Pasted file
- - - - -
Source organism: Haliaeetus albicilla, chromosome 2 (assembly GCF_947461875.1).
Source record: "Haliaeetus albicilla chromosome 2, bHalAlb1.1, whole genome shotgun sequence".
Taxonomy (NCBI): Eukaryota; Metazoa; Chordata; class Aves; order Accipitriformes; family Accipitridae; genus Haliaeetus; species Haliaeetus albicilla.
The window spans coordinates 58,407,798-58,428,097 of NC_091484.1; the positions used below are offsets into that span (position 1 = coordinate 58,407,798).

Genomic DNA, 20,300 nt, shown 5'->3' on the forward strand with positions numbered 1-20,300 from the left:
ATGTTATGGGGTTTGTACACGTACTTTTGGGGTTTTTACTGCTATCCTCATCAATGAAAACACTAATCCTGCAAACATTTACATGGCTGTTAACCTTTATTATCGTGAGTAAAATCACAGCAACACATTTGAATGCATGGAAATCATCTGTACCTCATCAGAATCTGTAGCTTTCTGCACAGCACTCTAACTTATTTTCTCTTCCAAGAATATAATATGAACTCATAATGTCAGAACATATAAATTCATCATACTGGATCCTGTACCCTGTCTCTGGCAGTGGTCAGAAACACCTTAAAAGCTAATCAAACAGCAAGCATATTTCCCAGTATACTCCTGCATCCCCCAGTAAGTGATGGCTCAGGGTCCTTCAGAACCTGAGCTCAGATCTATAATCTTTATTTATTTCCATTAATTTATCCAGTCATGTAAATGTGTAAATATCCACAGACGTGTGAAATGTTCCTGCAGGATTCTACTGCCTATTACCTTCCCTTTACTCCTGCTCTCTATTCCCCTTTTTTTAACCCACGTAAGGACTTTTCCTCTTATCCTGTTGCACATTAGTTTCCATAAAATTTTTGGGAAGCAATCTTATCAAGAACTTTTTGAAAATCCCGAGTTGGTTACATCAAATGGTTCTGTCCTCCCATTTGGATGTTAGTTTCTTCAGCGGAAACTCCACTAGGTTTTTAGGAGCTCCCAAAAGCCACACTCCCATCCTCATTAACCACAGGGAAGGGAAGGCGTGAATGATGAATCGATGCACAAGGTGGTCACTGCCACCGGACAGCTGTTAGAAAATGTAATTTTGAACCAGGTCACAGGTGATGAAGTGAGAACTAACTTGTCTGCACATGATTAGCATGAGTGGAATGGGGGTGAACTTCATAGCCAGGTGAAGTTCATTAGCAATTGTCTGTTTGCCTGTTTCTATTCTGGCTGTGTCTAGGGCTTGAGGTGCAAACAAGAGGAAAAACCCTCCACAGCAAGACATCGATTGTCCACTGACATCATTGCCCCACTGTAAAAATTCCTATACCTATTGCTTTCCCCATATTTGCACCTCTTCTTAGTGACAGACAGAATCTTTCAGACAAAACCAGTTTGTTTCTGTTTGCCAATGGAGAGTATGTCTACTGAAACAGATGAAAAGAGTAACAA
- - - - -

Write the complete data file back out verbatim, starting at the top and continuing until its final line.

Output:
Source organism: Haliaeetus albicilla, chromosome 2 (assembly GCF_947461875.1).
Source record: "Haliaeetus albicilla chromosome 2, bHalAlb1.1, whole genome shotgun sequence".
Taxonomy (NCBI): Eukaryota; Metazoa; Chordata; class Aves; order Accipitriformes; family Accipitridae; genus Haliaeetus; species Haliaeetus albicilla.
The window spans coordinates 58,407,798-58,428,097 of NC_091484.1; the positions used below are offsets into that span (position 1 = coordinate 58,407,798).

Genomic DNA, 20,300 nt, shown 5'->3' on the forward strand with positions numbered 1-20,300 from the left:
ATGTTATGGGGTTTGTACACGTACTTTTGGGGTTTTTACTGCTATCCTCATCAATGAAAACACTAATCCTGCAAACATTTACATGGCTGTTAACCTTTATTATCGTGAGTAAAATCACAGCAACACATTTGAATGCATGGAAATCATCTGTACCTCATCAGAATCTGTAGCTTTCTGCACAGCACTCTAACTTATTTTCTCTTCCAAGAATATAATATGAACTCATAATGTCAGAACATATAAATTCATCATACTGGATCCTGTACCCTGTCTCTGGCAGTGGTCAGAAACACCTTAAAAGCTAATCAAACAGCAAGCATATTTCCCAGTATACTCCTGCATCCCCCAGTAAGTGATGGCTCAGGGTCCTTCAGAACCTGAGCTCAGATCTATAATCTTTATTTATTTCCATTAATTTATCCAGTCATGTAAATGTGTAAATATCCACAGACGTGTGAAATGTTCCTGCAGGATTCTACTGCCTATTACCTTCCCTTTACTCCTGCTCTCTATTCCCCTTTTTTTAACCCACGTAAGGACTTTTCCTCTTATCCTGTTGCACATTAGTTTCCATAAAATTTTTGGGAAGCAATCTTATCAAGAACTTTTTGAAAATCCCGAGTTGGTTACATCAAATGGTTCTGTCCTCCCATTTGGATGTTAGTTTCTTCAGCGGAAACTCCACTAGGTTTTTAGGAGCTCCCAAAAGCCACACTCCCATCCTCATTAACCACAGGGAAGGGAAGGCGTGAATGATGAATCGATGCACAAGGTGGTCACTGCCACCGGACAGCTGTTAGAAAATGTAATTTTGAACCAGGTCACAGGTGATGAAGTGAGAACTAACTTGTCTGCACATGATTAGCATGAGTGGAATGGGGGTGAACTTCATAGCCAGGTGAAGTTCATTAGCAATTGTCTGTTTGCCTGTTTCTATTCTGGCTGTGTCTAGGGCTTGAGGTGCAAACAAGAGGAAAAACCCTCCACAGCAAGACATCGATTGTCCACTGACATCATTGCCCCACTGTAAAAATTCCTATACCTATTGCTTTCCCCATATTTGCACCTCTTCTTAGTGACAGACAGAATCTTTCAGACAAAACCAGTTTGTTTCTGTTTGCCAATGGAGAGTATGTCTACTGAAACAGATGAAAAGAGTAACAA